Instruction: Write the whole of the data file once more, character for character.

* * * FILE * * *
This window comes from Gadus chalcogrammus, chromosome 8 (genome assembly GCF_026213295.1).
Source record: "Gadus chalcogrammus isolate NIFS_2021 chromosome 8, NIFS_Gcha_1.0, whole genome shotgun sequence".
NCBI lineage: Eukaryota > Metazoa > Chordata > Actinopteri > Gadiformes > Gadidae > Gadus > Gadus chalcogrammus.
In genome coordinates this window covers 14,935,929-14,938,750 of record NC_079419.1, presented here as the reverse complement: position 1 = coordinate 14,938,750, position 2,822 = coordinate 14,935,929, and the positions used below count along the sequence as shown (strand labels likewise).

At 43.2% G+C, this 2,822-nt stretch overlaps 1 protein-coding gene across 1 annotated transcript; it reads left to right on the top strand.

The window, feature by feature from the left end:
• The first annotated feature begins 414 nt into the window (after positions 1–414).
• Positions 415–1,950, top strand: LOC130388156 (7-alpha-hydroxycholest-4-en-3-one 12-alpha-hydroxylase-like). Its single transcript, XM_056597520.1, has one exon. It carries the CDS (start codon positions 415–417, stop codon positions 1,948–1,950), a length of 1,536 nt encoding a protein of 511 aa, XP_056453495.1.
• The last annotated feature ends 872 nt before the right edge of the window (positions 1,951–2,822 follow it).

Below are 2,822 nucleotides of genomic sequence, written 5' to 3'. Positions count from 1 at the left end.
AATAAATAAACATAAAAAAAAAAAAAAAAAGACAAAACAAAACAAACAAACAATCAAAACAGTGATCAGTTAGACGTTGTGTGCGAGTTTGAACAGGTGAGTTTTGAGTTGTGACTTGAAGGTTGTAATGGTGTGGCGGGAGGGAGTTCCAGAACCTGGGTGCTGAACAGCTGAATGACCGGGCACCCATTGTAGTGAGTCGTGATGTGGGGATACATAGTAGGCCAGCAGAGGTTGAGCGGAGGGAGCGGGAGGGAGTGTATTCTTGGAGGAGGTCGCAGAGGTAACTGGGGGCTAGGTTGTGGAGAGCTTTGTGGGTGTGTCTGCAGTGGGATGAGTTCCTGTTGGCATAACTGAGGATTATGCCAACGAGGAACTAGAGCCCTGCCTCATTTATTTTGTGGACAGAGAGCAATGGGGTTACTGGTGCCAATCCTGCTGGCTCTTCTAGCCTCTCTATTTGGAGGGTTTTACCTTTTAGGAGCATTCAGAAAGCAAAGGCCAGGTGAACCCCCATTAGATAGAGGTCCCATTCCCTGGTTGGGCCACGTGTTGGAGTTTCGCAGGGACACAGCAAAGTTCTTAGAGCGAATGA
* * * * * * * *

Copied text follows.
This window comes from Gadus chalcogrammus, chromosome 8 (genome assembly GCF_026213295.1).
Source record: "Gadus chalcogrammus isolate NIFS_2021 chromosome 8, NIFS_Gcha_1.0, whole genome shotgun sequence".
NCBI lineage: Eukaryota > Metazoa > Chordata > Actinopteri > Gadiformes > Gadidae > Gadus > Gadus chalcogrammus.
In genome coordinates this window covers 14,935,929-14,938,750 of record NC_079419.1, presented here as the reverse complement: position 1 = coordinate 14,938,750, position 2,822 = coordinate 14,935,929, and the positions used below count along the sequence as shown (strand labels likewise).

At 43.2% G+C, this 2,822-nt stretch overlaps 1 protein-coding gene across 1 annotated transcript; it reads left to right on the top strand.

The window, feature by feature from the left end:
• The first annotated feature begins 414 nt into the window (after positions 1–414).
• Positions 415–1,950, top strand: LOC130388156 (7-alpha-hydroxycholest-4-en-3-one 12-alpha-hydroxylase-like). Its single transcript, XM_056597520.1, has one exon. It carries the CDS (start codon positions 415–417, stop codon positions 1,948–1,950), a length of 1,536 nt encoding a protein of 511 aa, XP_056453495.1.
• The last annotated feature ends 872 nt before the right edge of the window (positions 1,951–2,822 follow it).

Below are 2,822 nucleotides of genomic sequence, written 5' to 3'. Positions count from 1 at the left end.
AATAAATAAACATAAAAAAAAAAAAAAAAAGACAAAACAAAACAAACAAACAATCAAAACAGTGATCAGTTAGACGTTGTGTGCGAGTTTGAACAGGTGAGTTTTGAGTTGTGACTTGAAGGTTGTAATGGTGTGGCGGGAGGGAGTTCCAGAACCTGGGTGCTGAACAGCTGAATGACCGGGCACCCATTGTAGTGAGTCGTGATGTGGGGATACATAGTAGGCCAGCAGAGGTTGAGCGGAGGGAGCGGGAGGGAGTGTATTCTTGGAGGAGGTCGCAGAGGTAACTGGGGGCTAGGTTGTGGAGAGCTTTGTGGGTGTGTCTGCAGTGGGATGAGTTCCTGTTGGCATAACTGAGGATTATGCCAACGAGGAACTAGAGCCCTGCCTCATTTATTTTGTGGACAGAGAGCAATGGGGTTACTGGTGCCAATCCTGCTGGCTCTTCTAGCCTCTCTATTTGGAGGGTTTTACCTTTTAGGAGCATTCAGAAAGCAAAGGCCAGGTGAACCCCCATTAGATAGAGGTCCCATTCCCTGGTTGGGCCACGTGTTGGAGTTTCGCAGGGACACAGCAAAGTTCTTAGAGCGAATGA